Allbee knows that simply raising cash to save gay bars was no guarantee of anything: When Campos’ office organized a fundraiser for the owner of Esta Noche, a bar centered on the Mission’s Latino LGBT community, he simply paid his back taxes and sold the place.
“This system does not work to save us, so we have to change the system,” Allbee says. After the creation of the Legacy Business registry, “the obvious answer was co-ops.”
Pointing to successful templates like Rainbow Grocery and Arizmendi Bakery — which he calls a “co-op franchise,” since it spins off its subsidiaries — Allbee feels the Stud is in good company. (Technically, it’s a standard limited-liability corporation, but one that’s governed cooperatively.) Noting that group ownership of a bar is quite common, he draws a distinction between the Stud’s formula and the partnership between silent investors and active management. Collectives, it turns out, are very unusual.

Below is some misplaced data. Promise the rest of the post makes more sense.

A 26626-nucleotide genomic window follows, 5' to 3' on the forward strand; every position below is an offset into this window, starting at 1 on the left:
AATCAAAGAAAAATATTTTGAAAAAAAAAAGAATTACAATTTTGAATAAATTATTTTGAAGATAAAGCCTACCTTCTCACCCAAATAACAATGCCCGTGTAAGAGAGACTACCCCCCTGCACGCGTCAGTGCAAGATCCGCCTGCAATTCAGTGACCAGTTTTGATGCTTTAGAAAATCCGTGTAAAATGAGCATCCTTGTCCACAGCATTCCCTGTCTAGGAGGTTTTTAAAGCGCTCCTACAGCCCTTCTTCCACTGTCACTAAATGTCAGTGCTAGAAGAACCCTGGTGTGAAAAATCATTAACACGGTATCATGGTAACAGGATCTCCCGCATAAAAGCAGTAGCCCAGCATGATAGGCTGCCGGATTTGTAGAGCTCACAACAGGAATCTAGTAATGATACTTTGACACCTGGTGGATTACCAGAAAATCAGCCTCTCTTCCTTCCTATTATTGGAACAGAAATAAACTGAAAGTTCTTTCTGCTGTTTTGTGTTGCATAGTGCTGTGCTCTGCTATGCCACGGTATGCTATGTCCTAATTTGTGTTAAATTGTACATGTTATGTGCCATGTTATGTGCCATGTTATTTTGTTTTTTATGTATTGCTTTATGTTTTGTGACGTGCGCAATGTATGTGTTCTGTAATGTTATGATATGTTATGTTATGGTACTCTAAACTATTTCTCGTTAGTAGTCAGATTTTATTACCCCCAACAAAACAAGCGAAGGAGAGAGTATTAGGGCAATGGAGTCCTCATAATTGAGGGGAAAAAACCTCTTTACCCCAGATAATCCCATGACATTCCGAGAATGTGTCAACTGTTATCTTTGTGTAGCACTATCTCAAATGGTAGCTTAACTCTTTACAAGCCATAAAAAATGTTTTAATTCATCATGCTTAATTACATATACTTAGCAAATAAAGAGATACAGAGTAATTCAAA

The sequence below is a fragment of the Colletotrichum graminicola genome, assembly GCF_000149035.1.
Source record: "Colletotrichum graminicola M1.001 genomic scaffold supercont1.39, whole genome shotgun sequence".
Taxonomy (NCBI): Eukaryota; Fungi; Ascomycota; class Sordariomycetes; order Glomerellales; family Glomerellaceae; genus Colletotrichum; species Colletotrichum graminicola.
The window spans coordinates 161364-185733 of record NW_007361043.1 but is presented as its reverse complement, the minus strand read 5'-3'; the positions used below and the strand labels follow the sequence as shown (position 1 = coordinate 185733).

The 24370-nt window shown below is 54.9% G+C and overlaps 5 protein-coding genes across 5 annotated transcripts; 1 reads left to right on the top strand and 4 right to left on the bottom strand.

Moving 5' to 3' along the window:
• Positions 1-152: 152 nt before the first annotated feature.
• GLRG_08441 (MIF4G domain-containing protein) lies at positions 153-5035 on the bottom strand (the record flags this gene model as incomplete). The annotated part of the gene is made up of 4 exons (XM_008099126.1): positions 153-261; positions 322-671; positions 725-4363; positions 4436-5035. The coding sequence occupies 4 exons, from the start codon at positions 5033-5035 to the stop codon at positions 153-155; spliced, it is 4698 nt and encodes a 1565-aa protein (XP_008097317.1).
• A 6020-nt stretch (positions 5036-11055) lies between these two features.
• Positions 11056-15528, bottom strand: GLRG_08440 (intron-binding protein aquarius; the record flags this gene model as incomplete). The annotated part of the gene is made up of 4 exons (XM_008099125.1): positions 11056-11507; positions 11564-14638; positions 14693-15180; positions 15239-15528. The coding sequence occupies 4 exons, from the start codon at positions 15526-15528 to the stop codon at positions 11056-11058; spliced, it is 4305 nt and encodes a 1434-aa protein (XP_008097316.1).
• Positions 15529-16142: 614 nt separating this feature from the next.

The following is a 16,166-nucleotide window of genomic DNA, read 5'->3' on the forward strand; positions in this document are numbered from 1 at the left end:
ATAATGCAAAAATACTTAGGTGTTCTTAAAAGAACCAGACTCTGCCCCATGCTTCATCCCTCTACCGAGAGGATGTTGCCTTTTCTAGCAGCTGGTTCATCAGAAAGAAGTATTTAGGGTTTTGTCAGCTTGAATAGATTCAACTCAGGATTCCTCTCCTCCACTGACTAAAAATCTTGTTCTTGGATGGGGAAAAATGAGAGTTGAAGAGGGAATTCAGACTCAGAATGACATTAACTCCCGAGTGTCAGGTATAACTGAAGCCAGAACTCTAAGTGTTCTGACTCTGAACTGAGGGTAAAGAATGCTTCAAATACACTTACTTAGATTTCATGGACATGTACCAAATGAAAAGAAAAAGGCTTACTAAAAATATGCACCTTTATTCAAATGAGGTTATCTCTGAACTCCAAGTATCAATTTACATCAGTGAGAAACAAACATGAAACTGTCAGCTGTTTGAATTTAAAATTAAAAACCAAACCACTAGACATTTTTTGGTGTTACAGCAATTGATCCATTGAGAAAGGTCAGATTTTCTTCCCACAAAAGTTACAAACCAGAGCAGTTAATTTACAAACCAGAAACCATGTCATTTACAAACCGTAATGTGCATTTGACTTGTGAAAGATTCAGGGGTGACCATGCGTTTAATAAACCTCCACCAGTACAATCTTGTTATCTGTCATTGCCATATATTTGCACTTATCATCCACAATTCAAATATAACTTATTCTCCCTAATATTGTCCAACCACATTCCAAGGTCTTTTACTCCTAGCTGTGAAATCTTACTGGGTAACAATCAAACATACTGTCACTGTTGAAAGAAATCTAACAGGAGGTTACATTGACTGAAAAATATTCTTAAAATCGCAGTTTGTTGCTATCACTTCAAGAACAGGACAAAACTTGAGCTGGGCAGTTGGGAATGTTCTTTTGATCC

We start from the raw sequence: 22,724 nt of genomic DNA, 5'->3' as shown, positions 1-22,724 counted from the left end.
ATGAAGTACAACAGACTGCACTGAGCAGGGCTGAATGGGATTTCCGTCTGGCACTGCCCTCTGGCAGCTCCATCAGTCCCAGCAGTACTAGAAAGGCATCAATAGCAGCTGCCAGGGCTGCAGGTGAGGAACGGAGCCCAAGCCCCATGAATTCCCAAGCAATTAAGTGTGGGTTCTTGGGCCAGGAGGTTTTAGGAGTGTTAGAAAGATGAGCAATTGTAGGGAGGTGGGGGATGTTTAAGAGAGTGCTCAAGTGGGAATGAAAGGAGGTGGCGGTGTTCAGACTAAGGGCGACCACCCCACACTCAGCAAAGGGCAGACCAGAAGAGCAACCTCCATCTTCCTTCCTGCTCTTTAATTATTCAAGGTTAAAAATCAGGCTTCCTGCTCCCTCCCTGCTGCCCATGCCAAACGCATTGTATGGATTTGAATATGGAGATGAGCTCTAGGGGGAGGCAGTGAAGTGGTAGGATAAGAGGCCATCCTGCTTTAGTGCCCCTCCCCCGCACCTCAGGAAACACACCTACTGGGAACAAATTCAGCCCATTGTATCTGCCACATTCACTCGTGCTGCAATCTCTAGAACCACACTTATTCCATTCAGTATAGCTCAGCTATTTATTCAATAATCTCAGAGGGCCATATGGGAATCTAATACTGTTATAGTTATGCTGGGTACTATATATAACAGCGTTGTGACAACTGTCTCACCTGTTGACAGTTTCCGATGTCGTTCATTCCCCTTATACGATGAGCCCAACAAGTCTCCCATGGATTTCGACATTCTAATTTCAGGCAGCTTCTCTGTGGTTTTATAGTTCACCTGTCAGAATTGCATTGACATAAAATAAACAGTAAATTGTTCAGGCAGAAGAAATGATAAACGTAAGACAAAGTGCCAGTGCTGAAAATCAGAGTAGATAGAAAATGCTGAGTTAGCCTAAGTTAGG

“We’re the very first co-op nightclub in the United States,” he says.
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